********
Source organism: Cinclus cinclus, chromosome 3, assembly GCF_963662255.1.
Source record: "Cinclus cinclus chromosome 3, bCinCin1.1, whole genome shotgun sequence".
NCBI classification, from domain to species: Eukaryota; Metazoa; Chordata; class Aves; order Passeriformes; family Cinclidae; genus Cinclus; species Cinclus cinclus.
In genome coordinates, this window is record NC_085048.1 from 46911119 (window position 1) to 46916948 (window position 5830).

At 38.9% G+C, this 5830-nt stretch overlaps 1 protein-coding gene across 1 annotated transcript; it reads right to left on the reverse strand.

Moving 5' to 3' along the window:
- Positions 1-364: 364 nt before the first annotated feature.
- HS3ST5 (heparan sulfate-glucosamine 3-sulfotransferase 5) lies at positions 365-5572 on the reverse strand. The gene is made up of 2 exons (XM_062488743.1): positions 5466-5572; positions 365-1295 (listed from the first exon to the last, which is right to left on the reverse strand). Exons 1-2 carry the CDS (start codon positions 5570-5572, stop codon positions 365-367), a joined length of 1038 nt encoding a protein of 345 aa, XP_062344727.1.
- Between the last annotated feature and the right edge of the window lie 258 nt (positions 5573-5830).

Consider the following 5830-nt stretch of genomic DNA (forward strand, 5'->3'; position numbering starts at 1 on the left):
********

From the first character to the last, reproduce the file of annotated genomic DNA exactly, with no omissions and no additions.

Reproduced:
Source organism: Cinclus cinclus, chromosome 3, assembly GCF_963662255.1.
Source record: "Cinclus cinclus chromosome 3, bCinCin1.1, whole genome shotgun sequence".
NCBI classification, from domain to species: Eukaryota; Metazoa; Chordata; class Aves; order Passeriformes; family Cinclidae; genus Cinclus; species Cinclus cinclus.
In genome coordinates, this window is record NC_085048.1 from 46911119 (window position 1) to 46916948 (window position 5830).

At 38.9% G+C, this 5830-nt stretch overlaps 1 protein-coding gene across 1 annotated transcript; it reads right to left on the reverse strand.

Moving 5' to 3' along the window:
- Positions 1-364: 364 nt before the first annotated feature.
- HS3ST5 (heparan sulfate-glucosamine 3-sulfotransferase 5) lies at positions 365-5572 on the reverse strand. The gene is made up of 2 exons (XM_062488743.1): positions 5466-5572; positions 365-1295 (listed from the first exon to the last, which is right to left on the reverse strand). Exons 1-2 carry the CDS (start codon positions 5570-5572, stop codon positions 365-367), a joined length of 1038 nt encoding a protein of 345 aa, XP_062344727.1.
- Between the last annotated feature and the right edge of the window lie 258 nt (positions 5573-5830).

Consider the following 5830-nt stretch of genomic DNA (forward strand, 5'->3'; position numbering starts at 1 on the left):